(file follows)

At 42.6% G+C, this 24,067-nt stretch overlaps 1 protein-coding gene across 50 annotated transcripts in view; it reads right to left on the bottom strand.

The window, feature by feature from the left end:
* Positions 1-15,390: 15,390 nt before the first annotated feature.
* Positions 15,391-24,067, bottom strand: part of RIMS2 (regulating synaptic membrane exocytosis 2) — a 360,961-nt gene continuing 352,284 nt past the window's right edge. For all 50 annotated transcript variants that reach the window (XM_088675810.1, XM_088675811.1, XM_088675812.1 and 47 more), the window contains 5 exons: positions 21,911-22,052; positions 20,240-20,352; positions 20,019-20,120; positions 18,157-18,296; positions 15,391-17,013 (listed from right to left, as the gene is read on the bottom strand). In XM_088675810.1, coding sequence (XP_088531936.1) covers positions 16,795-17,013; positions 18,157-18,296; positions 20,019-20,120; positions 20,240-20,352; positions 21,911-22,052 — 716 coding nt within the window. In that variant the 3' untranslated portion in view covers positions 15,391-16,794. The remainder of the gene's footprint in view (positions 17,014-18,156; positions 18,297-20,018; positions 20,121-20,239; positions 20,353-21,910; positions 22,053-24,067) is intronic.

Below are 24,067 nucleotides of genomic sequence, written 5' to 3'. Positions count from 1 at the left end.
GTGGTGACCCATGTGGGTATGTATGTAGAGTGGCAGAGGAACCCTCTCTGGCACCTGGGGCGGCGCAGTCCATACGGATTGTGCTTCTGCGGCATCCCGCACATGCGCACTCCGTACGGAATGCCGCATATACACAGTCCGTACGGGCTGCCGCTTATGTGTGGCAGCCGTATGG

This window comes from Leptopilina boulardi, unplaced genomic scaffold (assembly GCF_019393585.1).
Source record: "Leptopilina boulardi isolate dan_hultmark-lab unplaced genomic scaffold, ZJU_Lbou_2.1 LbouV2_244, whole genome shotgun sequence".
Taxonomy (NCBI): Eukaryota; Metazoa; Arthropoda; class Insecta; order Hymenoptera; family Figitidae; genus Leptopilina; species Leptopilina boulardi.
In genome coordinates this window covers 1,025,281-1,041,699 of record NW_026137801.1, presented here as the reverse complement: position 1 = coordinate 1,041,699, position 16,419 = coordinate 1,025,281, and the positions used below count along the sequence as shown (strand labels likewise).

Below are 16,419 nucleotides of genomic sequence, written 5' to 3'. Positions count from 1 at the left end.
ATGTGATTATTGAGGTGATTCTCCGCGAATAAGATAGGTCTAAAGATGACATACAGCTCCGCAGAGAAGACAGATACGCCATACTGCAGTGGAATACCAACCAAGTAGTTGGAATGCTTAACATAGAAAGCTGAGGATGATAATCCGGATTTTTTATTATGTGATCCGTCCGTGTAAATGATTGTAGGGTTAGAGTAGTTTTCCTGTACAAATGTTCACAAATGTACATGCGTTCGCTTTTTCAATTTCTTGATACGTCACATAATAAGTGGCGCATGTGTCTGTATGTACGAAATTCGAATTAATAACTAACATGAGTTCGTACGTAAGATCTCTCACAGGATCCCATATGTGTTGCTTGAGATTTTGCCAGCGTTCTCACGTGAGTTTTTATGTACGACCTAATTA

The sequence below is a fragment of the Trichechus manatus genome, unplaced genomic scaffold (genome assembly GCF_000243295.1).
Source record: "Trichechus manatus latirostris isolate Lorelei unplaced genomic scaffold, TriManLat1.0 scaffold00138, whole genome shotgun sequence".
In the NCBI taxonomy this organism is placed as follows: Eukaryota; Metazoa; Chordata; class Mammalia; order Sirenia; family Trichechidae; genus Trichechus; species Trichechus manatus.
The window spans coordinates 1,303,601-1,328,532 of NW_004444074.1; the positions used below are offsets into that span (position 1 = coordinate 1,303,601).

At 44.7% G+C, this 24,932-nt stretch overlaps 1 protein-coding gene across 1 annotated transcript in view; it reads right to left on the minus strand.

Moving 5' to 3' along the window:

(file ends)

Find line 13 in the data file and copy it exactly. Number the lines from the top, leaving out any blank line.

The sequence below is a fragment of the Trichechus manatus genome, unplaced genomic scaffold (genome assembly GCF_000243295.1).